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I love mathematics! Unfortunately, I don't know as much about it as I would like to. I honestly spend a large portion of my free time reading further in my Calculus textbook, and it's very interesting. The world of mathematics is truly beautiful - but unfortunately, for me, it's incomplete.

I'd like to learn more about real mathematics. When I say "real", I don't mean that parts of math aren't real; I just mean to say that mathematics in it of itself can present really puzzling challenges. Like, for example, the paradox of filling Gabriel's Horn with paint. Or perhaps, finding equations to analyze probability matrices for Markov Chains. Or even something as simple as using differential equations to describe pursuit curves.

Mathematics is all around us - but what books are there that can truly capture its meaning? What books should a high school calculus student read to learn about truly beautiful math?

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closed as primarily opinion-based by Daniel W. Farlow, Rebecca J. Stones, ASB, user147263, Claude Leibovici Mar 21 '15 at 5:27

Many good questions generate some degree of opinion based on expert experience, but answers to this question will tend to be almost entirely based on opinions, rather than facts, references, or specific expertise. If this question can be reworded to fit the rules in the help center, please edit the question.

  • $\begingroup$ So you are seeking "applied mathematics" rather than "pure mathematics?" $\endgroup$ – Thomas Andrews Mar 21 '15 at 4:00
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    $\begingroup$ Might I recommend Problems for Mathematicians Young and Old by Halmos for enjoyable problemsets. Another popular book is Proofs from the book which showcases several classic proofs in many ways. If you are looking for a treatise on a new topic, then perhaps a book on number theory, real analysis, combinatorics, or topology might be enjoyable to you. $\endgroup$ – JMoravitz Mar 21 '15 at 4:02
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    $\begingroup$ $$\begin{array}{l}\text{When old age shall this generation waste,}\cr \text{Thou shalt remain, in midst of other woe}\cr \text{Than ours, a friend to man, to whom thou sayst,}\cr \text{"Beauty is truth, truth beauty," – that is all}\cr \text{Ye know on earth, and all ye need to know.}\end{array}$$ $\endgroup$ – Will Jagy Mar 21 '15 at 4:08
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    $\begingroup$ I had some friends who (as did I) read books by William Dunham (Euler: Master of us all, Mathmatical Universe) at about that time and found the style of writing very accessible and engaging. $\endgroup$ – asd Mar 21 '15 at 4:48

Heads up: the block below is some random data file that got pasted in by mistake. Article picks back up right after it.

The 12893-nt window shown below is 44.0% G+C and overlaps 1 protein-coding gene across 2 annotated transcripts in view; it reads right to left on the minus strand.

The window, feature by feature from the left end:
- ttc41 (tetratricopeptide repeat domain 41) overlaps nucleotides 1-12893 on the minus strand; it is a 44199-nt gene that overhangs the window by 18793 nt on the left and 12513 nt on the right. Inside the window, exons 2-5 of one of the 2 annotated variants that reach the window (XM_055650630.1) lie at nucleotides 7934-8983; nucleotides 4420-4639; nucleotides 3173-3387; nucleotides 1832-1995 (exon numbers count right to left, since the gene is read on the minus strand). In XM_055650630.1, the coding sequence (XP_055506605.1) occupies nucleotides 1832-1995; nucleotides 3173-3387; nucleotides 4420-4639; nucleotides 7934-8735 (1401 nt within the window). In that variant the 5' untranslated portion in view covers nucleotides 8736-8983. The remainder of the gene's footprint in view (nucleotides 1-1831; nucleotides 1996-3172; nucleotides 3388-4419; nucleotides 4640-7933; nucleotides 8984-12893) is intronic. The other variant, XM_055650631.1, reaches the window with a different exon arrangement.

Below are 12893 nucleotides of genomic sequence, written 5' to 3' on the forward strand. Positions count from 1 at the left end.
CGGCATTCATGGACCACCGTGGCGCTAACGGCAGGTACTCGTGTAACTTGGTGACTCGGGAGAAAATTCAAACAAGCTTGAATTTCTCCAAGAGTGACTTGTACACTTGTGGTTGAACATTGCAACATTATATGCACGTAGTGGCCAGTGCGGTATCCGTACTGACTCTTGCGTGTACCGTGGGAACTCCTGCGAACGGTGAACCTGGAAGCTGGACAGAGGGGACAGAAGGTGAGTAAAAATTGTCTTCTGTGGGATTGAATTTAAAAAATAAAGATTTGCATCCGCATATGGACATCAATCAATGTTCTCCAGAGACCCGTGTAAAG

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    $\begingroup$ The book "$e$" The Story of a Number by Eli Maor is quite nice. $\endgroup$ – André Nicolas Mar 21 '15 at 4:52
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I happen to think Coxeter's Regular Polytopes is truly beautiful, and should be accessible enough for a well-prepared calculus student with the patience to work through the material.

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When I was in this situation, I chose Spivak's Calculus. It's a difficult book, but he motivates the material well, and the writing is very enjoyable to read. The exercises at the end of the chapters are where it really shines. They're the first time I've seen truly interesting end-of-chapter problems that I actually wanted to work in a math textbook.

Instead of doing things like calculating limits, you'll be doing things like proving the squeeze theorem. And there's a whole lot of interesting problems involving concepts I'd never heard of in my standard Calc I and II courses.

It's not for the faint of heart. But it's an excellent softer introduction to real analysis, and I learned a lot from it (and this is coming from an engineering major--the insight I got from the book, while not necessarily applicable to engineering, was extraordinarily enriching).

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For true beauty: An Introduction to the Theory of Numbers by G. H. Hardy

For realness: Real Mathematical Analysis by Charles C. Pugh

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Well I guess it all depends on what kind of math you are interested in. I would suggest, since you are a high school Calc student. Start looking at linear algebra, it is a solid base for mathematics since it is more of an introduction to proofs and vectors. After that its kind of up to you. There is so much you can venture into after that. Vector calculus, Differential Equations, or if you want to explore more theory, abstract algebra is a great starting place, you will begin to learn more about how numbers are generated. Another very interesting subject is discrete math and graph theory. Applied Combinatorics is a great area to look into and will introduce you to patterns and graphs. I hope this some what answers your question and gives you a great start!

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